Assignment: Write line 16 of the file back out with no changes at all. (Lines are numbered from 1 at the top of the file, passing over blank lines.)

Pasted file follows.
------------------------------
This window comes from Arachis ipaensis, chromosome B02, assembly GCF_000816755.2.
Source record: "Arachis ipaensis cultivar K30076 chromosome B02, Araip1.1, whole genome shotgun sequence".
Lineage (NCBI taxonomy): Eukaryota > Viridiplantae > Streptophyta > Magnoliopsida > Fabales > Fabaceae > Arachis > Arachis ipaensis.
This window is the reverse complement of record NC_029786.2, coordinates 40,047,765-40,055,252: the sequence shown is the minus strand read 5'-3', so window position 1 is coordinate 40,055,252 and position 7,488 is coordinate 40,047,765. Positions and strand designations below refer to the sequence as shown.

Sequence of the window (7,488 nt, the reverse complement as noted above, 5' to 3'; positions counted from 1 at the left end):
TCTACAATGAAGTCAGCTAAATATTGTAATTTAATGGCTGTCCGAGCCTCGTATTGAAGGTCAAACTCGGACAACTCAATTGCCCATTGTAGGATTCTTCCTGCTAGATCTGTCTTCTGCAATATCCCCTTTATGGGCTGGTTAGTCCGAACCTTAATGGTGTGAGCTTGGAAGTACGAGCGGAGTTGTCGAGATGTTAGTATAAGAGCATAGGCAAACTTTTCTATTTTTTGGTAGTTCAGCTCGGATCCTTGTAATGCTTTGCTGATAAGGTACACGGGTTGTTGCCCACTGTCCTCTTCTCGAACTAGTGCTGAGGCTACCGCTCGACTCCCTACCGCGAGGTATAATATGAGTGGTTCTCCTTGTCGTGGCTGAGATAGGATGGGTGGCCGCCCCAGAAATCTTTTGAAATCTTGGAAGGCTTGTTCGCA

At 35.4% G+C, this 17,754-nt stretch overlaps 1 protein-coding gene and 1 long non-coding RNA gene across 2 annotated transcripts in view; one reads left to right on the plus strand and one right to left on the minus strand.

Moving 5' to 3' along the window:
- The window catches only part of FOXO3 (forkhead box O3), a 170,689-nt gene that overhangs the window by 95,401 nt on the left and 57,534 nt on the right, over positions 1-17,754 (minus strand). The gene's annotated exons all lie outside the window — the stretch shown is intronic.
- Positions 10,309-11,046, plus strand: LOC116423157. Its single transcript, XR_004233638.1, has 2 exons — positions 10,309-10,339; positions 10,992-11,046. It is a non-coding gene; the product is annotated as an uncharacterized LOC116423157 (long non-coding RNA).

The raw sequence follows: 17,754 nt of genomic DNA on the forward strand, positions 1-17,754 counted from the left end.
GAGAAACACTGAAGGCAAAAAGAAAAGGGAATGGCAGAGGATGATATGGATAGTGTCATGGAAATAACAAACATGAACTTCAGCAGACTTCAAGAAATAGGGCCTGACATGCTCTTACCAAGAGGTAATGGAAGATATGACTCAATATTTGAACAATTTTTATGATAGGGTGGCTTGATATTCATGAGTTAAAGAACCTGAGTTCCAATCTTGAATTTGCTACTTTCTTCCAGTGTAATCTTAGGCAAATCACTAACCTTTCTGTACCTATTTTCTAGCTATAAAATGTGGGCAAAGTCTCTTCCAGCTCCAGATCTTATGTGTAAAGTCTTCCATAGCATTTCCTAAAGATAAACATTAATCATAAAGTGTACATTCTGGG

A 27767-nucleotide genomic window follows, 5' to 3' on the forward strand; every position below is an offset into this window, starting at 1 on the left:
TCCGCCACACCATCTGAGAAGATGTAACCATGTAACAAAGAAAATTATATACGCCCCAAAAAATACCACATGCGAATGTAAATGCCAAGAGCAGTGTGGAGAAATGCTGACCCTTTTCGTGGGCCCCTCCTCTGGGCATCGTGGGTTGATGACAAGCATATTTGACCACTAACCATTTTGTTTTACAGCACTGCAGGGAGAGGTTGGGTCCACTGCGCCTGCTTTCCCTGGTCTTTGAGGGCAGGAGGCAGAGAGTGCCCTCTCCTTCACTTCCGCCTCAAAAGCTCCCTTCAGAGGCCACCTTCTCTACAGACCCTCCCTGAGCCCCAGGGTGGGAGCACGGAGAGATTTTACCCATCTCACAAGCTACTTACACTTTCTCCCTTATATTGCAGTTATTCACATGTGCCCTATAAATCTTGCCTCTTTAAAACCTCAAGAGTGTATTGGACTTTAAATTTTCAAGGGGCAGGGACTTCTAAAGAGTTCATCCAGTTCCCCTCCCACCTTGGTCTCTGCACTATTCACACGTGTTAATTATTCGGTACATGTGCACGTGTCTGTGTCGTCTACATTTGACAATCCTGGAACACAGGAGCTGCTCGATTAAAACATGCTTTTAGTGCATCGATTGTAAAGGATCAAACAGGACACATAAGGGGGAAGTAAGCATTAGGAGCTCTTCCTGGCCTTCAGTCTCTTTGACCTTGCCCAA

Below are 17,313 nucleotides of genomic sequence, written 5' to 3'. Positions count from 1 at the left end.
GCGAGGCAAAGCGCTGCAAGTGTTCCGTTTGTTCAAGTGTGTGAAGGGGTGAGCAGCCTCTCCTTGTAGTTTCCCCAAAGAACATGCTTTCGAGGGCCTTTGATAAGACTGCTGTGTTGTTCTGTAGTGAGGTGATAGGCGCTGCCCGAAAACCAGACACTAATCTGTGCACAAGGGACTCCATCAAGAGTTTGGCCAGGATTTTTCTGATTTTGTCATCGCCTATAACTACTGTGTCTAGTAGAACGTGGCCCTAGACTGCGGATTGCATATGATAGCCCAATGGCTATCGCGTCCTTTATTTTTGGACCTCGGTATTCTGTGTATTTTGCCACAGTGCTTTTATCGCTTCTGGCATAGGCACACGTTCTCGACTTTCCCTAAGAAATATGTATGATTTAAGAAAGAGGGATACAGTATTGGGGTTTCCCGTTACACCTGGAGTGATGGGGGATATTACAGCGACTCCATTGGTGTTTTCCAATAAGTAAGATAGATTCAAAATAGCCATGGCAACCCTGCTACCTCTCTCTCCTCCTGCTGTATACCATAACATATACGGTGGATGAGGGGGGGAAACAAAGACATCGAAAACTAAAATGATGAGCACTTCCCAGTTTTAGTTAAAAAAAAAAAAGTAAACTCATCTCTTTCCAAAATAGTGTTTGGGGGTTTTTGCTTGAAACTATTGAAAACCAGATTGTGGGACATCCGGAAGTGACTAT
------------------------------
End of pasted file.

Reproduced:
GCGAGGCAAAGCGCTGCAAGTGTTCCGTTTGTTCAAGTGTGTGAAGGGGTGAGCAGCCTCTCCTTGTAGTTTCCCCAAAGAACATGCTTTCGAGGGCCTTTGATAAGACTGCTGTGTTGTTCTGTAGTGAGGTGATAGGCGCTGCCCGAAAACCAGACACTAATCTGTGCACAAGGGACTCCATCAAGAGTTTGGCCAGGATTTTTCTGATTTTGTCATCGCCTATAACTACTGTGTCTAGTAGAACGTGGCCCTAGACTGCGGATTGCATATGATAGCCCAATGGCTATCGCGTCCTTTATTTTTGGACCTCGGTATTCTGTGTATTTTGCCACAGTGCTTTTATCGCTTCTGGCATAGGCACACGTTCTCGACTTTCCCTAAGAAATATGTATGATTTAAGAAAGAGGGATACAGTATTGGGGTTTCCCGTTACACCTGGAGTGATGGGGGATATTACAGCGACTCCATTGGTGTTTTCCAATAAGTAAGATAGATTCAAAATAGCCATGGCAACCCTGCTACCTCTCTCTCCTCCTGCTGTATACCATAACATATACGGTGGATGAGGGGGGGAAACAAAGACATCGAAAACTAAAATGATGAGCACTTCCCAGTTTTAGTTAAAAAAAAAAAAGTAAACTCATCTCTTTCCAAAATAGTGTTTGGGGGTTTTTGCTTGAAACTATTGAAAACCAGATTGTGGGACATCCGGAAGTGACTAT